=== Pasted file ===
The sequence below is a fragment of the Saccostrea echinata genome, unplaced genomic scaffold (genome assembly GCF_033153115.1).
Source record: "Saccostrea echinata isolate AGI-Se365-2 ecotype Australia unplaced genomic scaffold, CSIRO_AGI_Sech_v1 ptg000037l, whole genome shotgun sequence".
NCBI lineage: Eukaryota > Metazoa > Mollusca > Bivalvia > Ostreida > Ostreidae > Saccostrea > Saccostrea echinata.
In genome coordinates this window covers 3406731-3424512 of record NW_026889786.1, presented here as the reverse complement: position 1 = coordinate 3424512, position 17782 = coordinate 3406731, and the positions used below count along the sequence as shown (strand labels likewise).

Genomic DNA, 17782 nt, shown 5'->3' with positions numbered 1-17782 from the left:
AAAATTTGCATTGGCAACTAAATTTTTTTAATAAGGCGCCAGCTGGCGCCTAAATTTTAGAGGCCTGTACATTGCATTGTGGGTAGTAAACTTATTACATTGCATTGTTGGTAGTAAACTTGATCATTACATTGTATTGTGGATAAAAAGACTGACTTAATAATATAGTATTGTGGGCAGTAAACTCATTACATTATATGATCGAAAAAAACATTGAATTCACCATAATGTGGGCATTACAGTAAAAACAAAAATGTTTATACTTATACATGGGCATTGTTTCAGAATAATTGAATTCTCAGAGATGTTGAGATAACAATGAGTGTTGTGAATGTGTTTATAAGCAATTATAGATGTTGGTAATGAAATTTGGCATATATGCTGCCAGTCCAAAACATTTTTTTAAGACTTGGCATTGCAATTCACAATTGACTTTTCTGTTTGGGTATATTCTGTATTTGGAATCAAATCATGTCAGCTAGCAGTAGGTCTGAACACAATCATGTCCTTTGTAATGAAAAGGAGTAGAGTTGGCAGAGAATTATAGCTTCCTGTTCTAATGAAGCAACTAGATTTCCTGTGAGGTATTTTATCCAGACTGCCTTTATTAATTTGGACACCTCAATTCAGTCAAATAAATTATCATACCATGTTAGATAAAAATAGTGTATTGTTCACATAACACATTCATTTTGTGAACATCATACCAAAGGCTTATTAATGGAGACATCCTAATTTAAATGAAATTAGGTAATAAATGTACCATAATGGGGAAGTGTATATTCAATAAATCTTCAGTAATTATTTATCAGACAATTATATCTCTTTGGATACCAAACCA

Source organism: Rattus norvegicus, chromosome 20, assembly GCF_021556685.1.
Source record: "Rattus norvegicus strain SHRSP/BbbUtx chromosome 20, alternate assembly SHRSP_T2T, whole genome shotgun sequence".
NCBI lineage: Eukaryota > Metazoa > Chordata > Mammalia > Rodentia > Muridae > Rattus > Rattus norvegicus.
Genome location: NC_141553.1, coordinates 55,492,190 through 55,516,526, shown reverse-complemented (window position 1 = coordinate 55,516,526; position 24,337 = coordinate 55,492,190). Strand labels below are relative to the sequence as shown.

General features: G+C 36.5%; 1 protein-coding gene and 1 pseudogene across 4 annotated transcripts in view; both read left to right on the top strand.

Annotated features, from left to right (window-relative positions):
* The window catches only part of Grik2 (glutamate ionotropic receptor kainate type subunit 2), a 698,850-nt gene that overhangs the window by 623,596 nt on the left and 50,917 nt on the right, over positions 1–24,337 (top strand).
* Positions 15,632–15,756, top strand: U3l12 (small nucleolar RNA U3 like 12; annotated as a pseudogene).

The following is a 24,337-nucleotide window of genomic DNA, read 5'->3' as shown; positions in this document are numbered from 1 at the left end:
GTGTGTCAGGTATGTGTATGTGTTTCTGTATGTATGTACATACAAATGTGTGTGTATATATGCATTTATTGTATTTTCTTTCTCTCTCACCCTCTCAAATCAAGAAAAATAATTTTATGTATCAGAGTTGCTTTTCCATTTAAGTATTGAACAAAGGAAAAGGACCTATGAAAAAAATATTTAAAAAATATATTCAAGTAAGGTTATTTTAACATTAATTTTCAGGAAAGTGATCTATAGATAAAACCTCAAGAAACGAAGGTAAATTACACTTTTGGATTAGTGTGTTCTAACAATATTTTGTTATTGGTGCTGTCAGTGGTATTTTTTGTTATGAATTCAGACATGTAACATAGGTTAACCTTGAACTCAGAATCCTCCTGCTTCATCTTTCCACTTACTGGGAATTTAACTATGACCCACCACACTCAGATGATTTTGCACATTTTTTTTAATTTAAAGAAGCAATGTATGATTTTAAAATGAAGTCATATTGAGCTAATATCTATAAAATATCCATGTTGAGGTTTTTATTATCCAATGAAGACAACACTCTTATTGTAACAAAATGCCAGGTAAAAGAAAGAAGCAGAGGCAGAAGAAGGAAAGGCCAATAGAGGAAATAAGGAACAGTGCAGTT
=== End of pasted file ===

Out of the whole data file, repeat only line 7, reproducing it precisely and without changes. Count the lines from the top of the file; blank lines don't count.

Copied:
Source organism: Rattus norvegicus, chromosome 20, assembly GCF_021556685.1.